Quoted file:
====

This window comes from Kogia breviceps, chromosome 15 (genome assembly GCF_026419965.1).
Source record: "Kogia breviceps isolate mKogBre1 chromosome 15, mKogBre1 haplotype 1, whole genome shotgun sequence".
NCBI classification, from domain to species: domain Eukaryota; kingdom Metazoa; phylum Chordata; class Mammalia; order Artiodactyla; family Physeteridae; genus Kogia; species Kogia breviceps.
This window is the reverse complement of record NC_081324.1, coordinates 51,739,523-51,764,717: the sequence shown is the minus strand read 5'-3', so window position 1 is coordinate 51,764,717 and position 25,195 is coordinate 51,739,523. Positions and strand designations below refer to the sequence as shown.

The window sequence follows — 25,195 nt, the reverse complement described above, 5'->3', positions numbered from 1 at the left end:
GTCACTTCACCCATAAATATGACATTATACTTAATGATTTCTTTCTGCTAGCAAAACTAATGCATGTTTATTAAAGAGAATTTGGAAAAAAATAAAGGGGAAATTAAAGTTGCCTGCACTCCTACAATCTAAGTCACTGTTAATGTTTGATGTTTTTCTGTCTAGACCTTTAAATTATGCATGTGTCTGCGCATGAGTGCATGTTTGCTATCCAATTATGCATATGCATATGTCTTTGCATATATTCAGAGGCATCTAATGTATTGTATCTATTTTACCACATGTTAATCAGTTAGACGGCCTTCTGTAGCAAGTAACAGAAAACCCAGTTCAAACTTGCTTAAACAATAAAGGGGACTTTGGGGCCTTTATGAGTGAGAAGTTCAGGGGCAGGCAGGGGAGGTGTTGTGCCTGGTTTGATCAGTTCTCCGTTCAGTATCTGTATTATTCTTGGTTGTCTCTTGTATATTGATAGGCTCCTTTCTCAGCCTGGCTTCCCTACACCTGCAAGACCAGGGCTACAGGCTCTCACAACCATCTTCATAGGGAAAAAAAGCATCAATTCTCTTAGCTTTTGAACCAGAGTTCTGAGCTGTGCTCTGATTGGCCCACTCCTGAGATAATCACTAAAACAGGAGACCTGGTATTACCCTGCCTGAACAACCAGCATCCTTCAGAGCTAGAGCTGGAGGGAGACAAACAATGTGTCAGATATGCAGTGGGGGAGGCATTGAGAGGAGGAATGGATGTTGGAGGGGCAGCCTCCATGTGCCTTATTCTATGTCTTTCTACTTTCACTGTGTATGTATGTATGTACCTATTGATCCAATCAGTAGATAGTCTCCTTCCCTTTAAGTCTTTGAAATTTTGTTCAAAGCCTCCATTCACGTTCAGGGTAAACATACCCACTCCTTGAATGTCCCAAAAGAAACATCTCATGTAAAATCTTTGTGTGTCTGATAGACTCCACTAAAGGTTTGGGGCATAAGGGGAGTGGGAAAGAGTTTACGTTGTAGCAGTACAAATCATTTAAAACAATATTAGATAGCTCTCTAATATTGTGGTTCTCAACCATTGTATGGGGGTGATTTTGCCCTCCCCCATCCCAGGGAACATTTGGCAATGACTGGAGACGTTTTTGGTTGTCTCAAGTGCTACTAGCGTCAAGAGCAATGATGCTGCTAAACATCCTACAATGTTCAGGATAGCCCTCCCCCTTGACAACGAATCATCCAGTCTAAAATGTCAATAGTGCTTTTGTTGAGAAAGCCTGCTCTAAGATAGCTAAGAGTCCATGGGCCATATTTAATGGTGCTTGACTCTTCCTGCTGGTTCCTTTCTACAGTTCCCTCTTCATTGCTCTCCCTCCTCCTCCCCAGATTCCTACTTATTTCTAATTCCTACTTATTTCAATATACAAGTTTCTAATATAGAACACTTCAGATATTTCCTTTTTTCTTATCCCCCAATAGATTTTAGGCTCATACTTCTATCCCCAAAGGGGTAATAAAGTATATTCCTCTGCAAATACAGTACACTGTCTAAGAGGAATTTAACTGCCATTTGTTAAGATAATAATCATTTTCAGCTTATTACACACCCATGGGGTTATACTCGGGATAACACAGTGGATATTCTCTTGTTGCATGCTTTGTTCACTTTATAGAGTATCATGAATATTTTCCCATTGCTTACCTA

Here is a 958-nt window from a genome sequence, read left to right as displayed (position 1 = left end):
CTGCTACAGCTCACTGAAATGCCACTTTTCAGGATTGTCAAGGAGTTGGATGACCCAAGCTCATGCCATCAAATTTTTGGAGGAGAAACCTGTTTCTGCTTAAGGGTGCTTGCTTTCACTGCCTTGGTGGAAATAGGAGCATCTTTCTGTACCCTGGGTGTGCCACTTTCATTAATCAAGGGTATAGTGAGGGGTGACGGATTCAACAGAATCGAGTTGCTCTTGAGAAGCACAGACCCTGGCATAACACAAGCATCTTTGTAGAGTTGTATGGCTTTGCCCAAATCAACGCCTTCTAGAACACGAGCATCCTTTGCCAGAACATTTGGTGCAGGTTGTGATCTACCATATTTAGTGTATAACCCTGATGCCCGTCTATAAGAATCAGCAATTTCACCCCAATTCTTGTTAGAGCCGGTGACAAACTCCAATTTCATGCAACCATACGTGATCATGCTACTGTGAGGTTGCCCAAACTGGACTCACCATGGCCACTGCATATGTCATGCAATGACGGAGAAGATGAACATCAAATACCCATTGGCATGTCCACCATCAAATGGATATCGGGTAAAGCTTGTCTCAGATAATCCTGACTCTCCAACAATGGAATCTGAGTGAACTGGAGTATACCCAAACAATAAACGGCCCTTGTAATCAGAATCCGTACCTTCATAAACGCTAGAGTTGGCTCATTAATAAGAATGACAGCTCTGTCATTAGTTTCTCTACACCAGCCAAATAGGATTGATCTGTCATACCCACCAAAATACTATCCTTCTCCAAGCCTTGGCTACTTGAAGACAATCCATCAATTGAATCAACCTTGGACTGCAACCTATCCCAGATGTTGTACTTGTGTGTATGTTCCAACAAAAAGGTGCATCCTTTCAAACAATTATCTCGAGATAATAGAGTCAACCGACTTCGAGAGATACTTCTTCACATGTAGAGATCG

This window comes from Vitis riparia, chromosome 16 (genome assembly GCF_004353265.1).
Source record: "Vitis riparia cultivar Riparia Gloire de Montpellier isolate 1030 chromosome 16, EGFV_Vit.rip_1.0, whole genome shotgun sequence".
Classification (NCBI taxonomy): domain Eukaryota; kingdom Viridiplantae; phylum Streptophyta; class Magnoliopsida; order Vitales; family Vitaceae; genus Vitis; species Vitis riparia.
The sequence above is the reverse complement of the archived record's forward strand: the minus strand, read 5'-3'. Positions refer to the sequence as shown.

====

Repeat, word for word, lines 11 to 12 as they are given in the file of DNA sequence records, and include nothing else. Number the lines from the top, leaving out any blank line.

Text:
Classification (NCBI taxonomy): domain Eukaryota; kingdom Viridiplantae; phylum Streptophyta; class Magnoliopsida; order Vitales; family Vitaceae; genus Vitis; species Vitis riparia.
The sequence above is the reverse complement of the archived record's forward strand: the minus strand, read 5'-3'. Positions refer to the sequence as shown.